Bang & Olufsen BeoVision 7-40 review

B&O gets TV moving with built-in 3D Blu-ray

Bang & Olufsen BeoVision 7-40
Bang & Olufsen's newest TV is highly customisable and has a moving stand

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Switch the Bang & Olufsen BeoVision 7-40 on and the 'digital curtains' part. Ahhh, that's nice. Even better, when it's turned-off the curtains close, slowing in the middle for a protracted 'kiss'.

In between those effects, the buzzword is Automatic Picture Control. Aside from simple up-and-downs for contrast, brightness and colour - as well as a useful Games mode - the picture quality is taken care of automatically, through a combination of pre-loaded parameters and a light sensor that adjusts the backlight intensity and panel brightness.

It is possible to access a slightly hidden customer service menu that enables tweaks of the sharpness, local dimming, film judder (switched on by default) and dynamic contrast (ditto), but the tweaks are few and far between.

Luckily the Bang & Olufsen BeoVision 7-40's panel is natively high quality and well tuned from the box, so a lot of tweaking isn't strictly necessary. Fitted with an effective anti-reflection coating, the Edge LED panel is always of even brightness and offers deep black levels, though its key characteristic is versatility.

Bang and Olufsen BeoVision 7-40 review

As deep and convincing as on any such panel we've seen, there's plenty of shadow detail within, while the brighter elements of the image are both sharp and clean.

Aside from skin tones, which can appear a little rich at times, the cleanliness of 2D sources most impressed us. Some broadcasts on BBC One HD enjoyed spotless backgrounds, with none of the picture noise evident on rival panels, while standard definition sources, too, retained their wholeness and fluidity.

Fast-moving footage is handled relatively well, too, with little in the way of motion blur.

Turn to 3D from the built-in Blu-ray player and it's the usual story, with LED-based dimension hopping. The active shutter tech produces a lot of detail, but despite an overall watchable image, there are significant problems with viewing in 3D for more than a few minutes.

Bang and Olufsen BeoVision 7-40 review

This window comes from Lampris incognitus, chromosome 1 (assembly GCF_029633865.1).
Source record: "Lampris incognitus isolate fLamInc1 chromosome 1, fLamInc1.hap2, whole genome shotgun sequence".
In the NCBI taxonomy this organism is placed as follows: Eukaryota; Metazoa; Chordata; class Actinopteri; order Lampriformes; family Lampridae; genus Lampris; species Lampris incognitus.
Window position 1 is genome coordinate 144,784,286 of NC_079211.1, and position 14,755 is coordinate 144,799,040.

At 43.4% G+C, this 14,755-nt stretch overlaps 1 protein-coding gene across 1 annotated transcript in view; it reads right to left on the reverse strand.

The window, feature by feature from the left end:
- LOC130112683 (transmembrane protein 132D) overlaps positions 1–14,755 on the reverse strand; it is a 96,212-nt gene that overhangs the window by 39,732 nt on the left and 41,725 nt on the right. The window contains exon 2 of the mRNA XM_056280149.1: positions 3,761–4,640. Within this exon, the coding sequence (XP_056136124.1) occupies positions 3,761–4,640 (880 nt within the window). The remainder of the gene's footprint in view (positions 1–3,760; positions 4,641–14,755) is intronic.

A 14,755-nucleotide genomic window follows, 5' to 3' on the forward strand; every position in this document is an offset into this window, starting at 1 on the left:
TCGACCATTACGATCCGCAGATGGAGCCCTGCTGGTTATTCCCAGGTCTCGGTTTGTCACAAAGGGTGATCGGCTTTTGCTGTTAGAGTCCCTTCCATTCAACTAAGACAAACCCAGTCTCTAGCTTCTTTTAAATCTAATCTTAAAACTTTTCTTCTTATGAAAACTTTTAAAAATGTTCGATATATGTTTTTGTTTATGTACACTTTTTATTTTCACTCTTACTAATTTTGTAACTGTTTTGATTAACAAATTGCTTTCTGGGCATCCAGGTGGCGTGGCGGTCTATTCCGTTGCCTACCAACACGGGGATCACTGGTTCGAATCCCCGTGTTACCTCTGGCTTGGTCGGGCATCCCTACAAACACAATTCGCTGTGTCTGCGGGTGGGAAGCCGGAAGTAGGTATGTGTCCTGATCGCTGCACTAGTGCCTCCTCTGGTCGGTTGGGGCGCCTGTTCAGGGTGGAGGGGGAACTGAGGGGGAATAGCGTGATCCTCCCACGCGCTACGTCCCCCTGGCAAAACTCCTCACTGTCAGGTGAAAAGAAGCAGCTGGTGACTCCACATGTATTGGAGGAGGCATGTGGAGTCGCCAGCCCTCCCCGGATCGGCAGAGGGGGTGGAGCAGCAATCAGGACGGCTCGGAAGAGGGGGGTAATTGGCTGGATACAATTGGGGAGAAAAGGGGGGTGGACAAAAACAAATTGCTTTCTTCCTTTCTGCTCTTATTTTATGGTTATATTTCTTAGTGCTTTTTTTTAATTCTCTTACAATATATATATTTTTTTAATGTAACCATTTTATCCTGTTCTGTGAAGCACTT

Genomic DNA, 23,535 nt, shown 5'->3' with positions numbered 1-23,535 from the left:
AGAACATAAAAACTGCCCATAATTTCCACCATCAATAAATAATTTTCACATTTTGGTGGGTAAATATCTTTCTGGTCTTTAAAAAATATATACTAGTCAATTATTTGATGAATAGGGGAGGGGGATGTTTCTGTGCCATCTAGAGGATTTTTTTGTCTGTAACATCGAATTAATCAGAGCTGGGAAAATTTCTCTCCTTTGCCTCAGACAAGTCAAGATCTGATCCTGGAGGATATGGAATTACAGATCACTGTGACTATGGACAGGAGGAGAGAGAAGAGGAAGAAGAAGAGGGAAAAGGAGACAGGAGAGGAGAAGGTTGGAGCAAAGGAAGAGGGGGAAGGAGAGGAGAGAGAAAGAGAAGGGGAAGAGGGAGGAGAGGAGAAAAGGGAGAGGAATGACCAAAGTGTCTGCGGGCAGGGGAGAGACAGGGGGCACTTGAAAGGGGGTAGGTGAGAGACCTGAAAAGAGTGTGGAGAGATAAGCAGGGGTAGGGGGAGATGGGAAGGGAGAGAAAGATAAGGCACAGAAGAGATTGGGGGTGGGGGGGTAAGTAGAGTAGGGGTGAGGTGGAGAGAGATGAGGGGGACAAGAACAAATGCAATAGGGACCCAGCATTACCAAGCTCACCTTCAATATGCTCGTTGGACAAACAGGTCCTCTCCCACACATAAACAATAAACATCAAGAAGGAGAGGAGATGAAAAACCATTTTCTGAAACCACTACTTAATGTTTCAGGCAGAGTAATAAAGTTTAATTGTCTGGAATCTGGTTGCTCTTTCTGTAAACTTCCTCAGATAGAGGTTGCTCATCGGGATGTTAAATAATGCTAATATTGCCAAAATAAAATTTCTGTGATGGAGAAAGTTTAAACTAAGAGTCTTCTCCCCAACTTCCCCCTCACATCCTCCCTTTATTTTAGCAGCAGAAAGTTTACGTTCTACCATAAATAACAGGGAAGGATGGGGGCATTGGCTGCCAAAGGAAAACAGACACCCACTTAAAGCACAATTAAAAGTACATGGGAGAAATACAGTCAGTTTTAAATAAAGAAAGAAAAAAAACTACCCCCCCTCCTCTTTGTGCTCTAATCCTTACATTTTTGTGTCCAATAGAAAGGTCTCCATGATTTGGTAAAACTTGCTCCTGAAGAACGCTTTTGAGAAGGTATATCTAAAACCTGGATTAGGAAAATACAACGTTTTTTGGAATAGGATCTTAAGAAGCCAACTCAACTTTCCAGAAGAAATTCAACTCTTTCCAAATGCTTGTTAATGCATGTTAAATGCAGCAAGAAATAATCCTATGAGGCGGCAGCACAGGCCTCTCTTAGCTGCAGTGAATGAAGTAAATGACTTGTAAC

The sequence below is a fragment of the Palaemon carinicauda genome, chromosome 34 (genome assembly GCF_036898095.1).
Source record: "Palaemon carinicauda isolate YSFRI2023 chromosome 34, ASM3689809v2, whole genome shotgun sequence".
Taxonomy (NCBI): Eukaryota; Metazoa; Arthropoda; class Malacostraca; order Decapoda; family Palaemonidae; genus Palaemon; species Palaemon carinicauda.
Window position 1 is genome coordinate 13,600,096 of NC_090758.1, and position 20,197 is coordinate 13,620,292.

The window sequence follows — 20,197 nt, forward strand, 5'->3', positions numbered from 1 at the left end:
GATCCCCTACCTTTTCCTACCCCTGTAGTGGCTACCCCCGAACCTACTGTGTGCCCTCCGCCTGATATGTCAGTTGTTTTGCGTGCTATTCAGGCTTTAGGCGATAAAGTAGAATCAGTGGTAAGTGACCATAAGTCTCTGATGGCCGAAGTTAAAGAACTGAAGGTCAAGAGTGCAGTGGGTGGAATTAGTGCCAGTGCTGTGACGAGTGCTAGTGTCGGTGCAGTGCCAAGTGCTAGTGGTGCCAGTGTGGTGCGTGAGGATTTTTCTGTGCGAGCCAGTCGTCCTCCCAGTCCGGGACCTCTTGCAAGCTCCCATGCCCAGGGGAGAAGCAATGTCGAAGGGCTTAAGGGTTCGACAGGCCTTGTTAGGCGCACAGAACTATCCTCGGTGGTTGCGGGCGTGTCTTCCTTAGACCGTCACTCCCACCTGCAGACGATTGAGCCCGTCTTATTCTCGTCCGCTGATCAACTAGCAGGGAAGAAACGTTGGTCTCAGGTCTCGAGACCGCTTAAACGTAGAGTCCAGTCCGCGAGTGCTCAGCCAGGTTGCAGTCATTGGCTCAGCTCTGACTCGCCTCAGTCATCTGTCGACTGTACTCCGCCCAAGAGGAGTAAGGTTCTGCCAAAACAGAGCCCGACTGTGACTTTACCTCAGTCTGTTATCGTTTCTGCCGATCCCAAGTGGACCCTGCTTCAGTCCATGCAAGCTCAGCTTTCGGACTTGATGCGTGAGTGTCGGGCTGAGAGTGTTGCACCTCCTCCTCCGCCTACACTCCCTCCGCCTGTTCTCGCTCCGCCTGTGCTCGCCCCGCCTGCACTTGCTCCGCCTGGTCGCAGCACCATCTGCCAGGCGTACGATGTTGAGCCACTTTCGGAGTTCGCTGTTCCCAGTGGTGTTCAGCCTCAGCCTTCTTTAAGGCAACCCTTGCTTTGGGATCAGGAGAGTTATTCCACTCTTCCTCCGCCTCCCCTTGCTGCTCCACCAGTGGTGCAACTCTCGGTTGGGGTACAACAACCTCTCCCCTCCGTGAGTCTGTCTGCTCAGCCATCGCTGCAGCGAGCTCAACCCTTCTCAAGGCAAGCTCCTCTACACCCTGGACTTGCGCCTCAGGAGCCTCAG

We'll skip over the fact that the fairly wide active shutter 3D specs tend to house reflections from other light sources (and produce flicker from fluorescent lights nearby), and will instead concentrate on some of the scenes from Ultimate Wave Tahiti.

A close-up shot of two people talking on a beach features a stutter and blur as they move their heads, and they both appear as cardboard cut-outs against the background.

Soon after, a shot of a surfer features some awesome 3D effects until the director pushes it too far and a splash of water against the camera is just impossible for our eyes to make sense of.

Despite those innate problems with 3D production, the Bang & Olufsen BeoVision 7-40 puts in a decent performance.

Bang and Olufsen BeoVision 7-40 review

Crosstalk is rare - we noticed it only fleetingly during a dark scene of flame twirling against a pitch-black background - and the picture is relatively bright throughout, which isn't always the case with 3D plasmas.

A very wide bezel - a design faux pas for mainstream brands - is stoically clung to by Bang & Olufsen, which may be surprising, but it's done for good reason.

As well as helping the viewer perceive deeper contrast on the screen, that black strip also helps divorce the on-screen action from the surroundings - and for 3D, that's crucial.

Still, we'd judge this TV to be too small for genuinely immersive 3D.

Jamie Carter

Jamie is a freelance tech, travel and space journalist based in the UK. He’s been writing regularly for Techradar since it was launched in 2008 and also writes regularly for Forbes, The Telegraph, the South China Morning Post, Sky & Telescope and the Sky At Night magazine as well as other Future titles T3, Digital Camera World, All About Space and He also edits two of his own websites, and that reflect his obsession with travel gear and solar eclipse travel. He is the author of A Stargazing Program For Beginners (Springer, 2015),